Monday, November 19, 2012

No. 563 – The Dream Is Always the Same

Performer: Tangerine Dream
Songwriters: Edgar Froese, Christopher Franke, Johannes Schmoelling
Original Release: Risky Business
Year: 1984
Definitive Version: None

One could argue, I suppose, that this song shouldn’t be included on this list. The other day I heard Tangerine Dream (not this song) on the New Age channel on Sirius, and, well, remember my rule about the genre of a performer being the determining factor and not a particular song? It would seem that Tangerine Dream has been classified, at least by Sirius, as a new-age group, so I should no more include them than I would Loreena McKennitt.

Well, like Joel Goodson’s father said, my house, my rules. I’m including this song anyway.

Speaking of Joel Goodson, I had no interest in seeing Risky Business when it came out—none. All I knew about it was the trailer, and that was plenty. Maybe it’s on YouTube, but if you haven’t seen it or don’t remember it, it consisted solely of Tom Cruise dancing in his underwear to Bob Seger and talking on the phone to his parents while some babe is draped all over him, lying to them about the huge party going on in the background.

Ah, so it’s a fun-filled teenage sex romp, just like the ones I never had when I was in high school and still wasn’t having (Beth and I had not done the deed yet) … not interested.

Beth wanted to see it, however, so, not wanting to incur her wrath, I took her to see the movie. I can’t remember at which theater it was playing, but I think it was at Loews Arlington, which was the closest theater to where each of us lived.

Of course, the movie starts with this song and the character Tom Cruise played—Joel Goodson—recounting this elaborate dream he has about going over to a neighbor’s house to sex up a babe in the shower. Cue eye roll by me in the audience.

But then, of course, it changes. He can’t find the said babe and ends up in school at the end of the SAT he was supposed to take, and he realizes he’s ruined his chances of getting into college. Cue eye widen by me in the audience.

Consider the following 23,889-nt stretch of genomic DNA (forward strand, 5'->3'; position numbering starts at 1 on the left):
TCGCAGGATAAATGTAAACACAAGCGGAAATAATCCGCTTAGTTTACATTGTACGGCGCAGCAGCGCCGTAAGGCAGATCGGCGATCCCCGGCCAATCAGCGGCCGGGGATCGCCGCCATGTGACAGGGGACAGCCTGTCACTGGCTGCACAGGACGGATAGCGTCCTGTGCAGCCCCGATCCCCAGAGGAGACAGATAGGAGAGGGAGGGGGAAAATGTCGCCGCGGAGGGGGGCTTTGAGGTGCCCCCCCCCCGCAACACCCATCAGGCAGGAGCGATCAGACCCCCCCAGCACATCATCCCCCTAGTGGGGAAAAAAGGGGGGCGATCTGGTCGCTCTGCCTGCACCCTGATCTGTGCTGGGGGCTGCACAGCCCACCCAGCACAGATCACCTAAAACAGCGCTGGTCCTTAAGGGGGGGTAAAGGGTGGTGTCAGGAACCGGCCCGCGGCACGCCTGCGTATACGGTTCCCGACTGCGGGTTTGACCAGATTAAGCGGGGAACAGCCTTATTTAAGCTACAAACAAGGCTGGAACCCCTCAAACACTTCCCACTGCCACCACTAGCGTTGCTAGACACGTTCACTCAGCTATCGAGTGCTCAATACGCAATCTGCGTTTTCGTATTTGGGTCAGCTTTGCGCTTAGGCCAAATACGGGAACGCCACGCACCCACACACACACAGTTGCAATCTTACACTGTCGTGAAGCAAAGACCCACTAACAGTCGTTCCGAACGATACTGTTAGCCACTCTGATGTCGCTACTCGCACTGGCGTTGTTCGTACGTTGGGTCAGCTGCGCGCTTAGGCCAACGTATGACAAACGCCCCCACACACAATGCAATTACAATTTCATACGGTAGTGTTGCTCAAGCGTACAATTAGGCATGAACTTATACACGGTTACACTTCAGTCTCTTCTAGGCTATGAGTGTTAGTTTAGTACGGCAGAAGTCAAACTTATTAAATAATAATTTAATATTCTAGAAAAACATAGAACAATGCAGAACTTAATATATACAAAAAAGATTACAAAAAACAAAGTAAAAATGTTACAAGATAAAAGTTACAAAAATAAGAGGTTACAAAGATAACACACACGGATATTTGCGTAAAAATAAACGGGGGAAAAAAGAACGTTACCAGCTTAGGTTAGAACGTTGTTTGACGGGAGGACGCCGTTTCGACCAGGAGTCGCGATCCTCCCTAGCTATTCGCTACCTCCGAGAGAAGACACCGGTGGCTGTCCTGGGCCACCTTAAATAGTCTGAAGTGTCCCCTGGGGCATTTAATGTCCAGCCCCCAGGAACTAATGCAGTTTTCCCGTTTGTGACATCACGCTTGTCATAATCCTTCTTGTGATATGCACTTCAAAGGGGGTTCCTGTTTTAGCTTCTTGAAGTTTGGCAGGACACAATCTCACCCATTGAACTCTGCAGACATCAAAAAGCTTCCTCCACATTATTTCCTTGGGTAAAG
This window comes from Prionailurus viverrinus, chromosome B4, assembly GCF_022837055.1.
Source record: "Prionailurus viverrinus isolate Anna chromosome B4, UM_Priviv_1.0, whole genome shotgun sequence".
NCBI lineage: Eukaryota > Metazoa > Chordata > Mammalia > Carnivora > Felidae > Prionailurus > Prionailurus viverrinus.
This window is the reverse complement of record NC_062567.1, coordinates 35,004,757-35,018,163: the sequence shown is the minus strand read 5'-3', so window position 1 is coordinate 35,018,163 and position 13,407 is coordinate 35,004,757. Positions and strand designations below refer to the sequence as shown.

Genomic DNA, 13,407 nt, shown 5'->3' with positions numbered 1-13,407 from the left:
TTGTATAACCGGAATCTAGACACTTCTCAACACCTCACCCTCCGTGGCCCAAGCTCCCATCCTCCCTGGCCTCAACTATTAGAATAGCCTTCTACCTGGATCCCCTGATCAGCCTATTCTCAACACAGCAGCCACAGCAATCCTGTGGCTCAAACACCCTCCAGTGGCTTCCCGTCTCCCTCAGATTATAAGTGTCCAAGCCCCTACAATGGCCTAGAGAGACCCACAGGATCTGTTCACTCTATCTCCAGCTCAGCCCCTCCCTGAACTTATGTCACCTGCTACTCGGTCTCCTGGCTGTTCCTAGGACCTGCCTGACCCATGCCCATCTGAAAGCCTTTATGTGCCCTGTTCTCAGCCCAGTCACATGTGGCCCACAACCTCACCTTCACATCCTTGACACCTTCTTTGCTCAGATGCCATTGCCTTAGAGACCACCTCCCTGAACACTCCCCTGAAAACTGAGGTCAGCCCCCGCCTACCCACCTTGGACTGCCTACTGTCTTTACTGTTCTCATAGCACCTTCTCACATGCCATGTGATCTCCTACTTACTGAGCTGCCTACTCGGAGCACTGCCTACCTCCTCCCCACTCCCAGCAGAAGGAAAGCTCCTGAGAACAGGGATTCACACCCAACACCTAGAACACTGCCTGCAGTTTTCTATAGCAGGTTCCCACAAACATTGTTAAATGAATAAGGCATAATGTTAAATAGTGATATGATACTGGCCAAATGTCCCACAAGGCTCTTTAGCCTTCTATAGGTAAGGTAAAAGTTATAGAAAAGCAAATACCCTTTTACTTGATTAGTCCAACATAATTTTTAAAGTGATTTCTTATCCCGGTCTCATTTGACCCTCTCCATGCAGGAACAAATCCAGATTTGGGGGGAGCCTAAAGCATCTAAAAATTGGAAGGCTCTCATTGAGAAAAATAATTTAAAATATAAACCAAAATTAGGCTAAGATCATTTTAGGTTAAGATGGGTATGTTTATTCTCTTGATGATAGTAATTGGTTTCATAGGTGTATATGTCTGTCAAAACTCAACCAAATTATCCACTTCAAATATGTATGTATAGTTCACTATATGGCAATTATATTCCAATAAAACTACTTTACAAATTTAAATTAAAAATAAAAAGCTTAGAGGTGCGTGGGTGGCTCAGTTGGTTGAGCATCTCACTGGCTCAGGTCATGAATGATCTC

Over the next two hours, I sat in stunned silence as I realized that Risky Business was not the movie I was expecting at all. I mean, of course, it had the scenes that were in the trailer, including the big party at the end, but to say Risky Business is a teenage sex comedy would be like saying Bull Durham is a baseball movie: It is, but you’re missing the point.

Years later, I stumbled upon the review of Risky Business by Roger Ebert, who said that it was a movie that not only drew comparisons with The Graduate but also earned them. Wow. The Graduate was the standard-bearer as far as male coming-of-age movies went, so that was some high praise, indeed.

I thanked Beth profusely afterward for forcing me to go to see Risky Business against my will. It became one of my all-time favorite movies, and a big part of that was the music, particularly the eerie synth tunes by Tangerine Dream. I wanted to get the soundtrack, but, like high-school girls proved elusive to Joel Goodson (a theme to which I DEFINITELY could relate), so did the Risky Business soundtrack evade me in a puff of shower steam.

One time, Beth and I went to a nearby record shop, Record & Tape Outlet, looking to order the album, only to be told by the store clerk that no such thing existed. Well, I knew a soundtrack album existed, because I had seen it in some store at a time before I wanted to buy it.

Beth wasn’t there at the time, but she knew I believed I saw it, and that was good enough for her. So she took the clerk to task. “My boyfriend has seen it, so don’t you tell ME that it doesn’t exist …” That was pretty awesome.

Anyway, what I later found out was that the soundtrack album was an import, not officially released for some reason in the United States—at least for a while. That’s why it was so elusive. I finally found a tape of it in a store in Indiana, I think, and thus able to prove beyond any doubt that a Risky Business soundtrack did in fact exist.

I’m a sucker for a happy ending; aren’t you?

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